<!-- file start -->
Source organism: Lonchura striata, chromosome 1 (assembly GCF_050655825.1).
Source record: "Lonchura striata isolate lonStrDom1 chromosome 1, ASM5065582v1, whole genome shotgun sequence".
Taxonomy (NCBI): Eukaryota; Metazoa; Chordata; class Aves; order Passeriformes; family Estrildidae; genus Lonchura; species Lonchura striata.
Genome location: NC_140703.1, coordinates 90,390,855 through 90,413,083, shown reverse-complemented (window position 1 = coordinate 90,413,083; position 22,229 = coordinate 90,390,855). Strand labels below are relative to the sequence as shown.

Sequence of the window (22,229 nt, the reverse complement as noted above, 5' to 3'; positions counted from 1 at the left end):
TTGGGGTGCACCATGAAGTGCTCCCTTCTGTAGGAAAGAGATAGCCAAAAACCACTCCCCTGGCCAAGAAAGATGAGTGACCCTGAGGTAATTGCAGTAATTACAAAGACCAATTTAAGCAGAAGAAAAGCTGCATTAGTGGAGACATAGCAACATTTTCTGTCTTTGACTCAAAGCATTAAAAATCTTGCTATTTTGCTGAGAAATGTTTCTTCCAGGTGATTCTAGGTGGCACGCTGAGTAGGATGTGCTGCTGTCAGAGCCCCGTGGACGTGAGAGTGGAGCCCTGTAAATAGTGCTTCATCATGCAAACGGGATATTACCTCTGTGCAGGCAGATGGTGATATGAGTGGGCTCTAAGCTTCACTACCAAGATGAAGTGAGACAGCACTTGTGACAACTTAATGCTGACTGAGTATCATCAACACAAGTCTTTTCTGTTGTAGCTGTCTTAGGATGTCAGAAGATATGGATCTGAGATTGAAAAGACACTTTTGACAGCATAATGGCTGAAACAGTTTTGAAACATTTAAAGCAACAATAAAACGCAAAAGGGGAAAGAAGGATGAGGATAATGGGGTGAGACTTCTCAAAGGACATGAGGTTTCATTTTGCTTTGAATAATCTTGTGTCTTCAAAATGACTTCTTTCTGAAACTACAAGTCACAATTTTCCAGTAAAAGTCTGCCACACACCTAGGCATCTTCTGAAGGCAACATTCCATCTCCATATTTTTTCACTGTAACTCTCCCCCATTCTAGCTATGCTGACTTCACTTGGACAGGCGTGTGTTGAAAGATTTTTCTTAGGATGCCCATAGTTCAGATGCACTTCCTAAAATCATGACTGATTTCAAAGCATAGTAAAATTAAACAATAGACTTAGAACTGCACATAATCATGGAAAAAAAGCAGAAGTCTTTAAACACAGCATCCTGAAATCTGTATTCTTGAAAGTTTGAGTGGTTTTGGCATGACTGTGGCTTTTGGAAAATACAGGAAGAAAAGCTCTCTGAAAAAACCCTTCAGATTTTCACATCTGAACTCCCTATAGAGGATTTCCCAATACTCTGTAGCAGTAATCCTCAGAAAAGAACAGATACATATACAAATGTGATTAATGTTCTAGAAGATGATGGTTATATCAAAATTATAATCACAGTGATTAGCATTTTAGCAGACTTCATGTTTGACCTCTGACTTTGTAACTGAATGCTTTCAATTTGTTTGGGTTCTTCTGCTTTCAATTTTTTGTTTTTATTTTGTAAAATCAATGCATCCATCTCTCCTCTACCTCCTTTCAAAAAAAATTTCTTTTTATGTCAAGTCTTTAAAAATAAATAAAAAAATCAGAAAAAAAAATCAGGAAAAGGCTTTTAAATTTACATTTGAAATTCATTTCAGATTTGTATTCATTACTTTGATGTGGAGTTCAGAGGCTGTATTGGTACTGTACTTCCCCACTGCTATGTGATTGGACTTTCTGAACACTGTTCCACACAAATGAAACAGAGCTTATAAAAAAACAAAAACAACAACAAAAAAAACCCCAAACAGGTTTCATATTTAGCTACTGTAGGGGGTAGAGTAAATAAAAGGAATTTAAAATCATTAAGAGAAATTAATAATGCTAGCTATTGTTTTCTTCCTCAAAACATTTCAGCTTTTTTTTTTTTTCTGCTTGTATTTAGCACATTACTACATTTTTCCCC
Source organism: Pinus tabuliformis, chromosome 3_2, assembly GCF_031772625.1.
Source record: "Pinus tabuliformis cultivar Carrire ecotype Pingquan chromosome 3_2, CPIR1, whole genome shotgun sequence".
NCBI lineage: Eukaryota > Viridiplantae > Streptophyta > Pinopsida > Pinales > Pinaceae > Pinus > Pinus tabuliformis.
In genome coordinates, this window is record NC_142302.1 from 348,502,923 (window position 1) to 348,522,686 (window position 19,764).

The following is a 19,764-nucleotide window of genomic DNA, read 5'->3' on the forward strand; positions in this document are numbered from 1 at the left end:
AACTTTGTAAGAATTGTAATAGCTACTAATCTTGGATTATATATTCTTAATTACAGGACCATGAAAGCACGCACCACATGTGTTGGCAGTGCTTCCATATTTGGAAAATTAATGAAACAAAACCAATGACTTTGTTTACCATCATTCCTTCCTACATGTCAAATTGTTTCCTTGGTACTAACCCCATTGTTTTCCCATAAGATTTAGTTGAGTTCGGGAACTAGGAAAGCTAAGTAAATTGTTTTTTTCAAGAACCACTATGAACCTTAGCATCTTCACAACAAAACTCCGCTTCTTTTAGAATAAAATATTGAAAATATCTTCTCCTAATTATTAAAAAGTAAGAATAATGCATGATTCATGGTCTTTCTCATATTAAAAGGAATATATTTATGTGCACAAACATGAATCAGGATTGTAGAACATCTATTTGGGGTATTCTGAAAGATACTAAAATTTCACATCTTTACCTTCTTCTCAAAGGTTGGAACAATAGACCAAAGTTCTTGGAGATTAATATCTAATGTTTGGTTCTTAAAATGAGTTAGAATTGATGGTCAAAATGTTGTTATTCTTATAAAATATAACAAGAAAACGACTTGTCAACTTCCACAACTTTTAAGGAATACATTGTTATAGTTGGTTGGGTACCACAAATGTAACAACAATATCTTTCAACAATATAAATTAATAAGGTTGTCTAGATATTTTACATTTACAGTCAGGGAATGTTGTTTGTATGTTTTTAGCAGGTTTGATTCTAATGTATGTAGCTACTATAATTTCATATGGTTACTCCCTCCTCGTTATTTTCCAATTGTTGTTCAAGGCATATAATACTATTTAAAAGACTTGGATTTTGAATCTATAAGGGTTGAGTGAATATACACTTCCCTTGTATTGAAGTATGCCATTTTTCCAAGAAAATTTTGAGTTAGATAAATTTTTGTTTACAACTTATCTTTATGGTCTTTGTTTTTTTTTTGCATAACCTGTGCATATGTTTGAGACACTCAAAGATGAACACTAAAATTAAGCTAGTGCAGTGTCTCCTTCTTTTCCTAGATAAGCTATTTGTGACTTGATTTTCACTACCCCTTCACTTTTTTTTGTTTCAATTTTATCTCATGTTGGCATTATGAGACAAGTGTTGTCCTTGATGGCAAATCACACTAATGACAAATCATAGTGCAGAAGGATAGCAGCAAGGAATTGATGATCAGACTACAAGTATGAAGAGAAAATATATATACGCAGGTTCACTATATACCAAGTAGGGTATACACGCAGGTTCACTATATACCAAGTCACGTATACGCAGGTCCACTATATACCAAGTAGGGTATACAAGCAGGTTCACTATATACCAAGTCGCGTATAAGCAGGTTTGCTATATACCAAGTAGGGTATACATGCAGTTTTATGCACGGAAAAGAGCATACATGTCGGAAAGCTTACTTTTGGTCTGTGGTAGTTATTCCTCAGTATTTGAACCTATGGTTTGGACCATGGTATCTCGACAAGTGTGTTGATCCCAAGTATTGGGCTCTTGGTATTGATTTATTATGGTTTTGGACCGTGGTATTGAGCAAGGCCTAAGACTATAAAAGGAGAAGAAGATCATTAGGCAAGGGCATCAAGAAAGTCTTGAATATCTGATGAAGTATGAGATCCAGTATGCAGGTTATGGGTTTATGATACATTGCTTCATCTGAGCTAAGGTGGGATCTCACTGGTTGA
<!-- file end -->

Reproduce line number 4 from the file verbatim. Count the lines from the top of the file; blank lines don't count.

Genome location: NC_140703.1, coordinates 90,390,855 through 90,413,083, shown reverse-complemented (window position 1 = coordinate 90,413,083; position 22,229 = coordinate 90,390,855). Strand labels below are relative to the sequence as shown.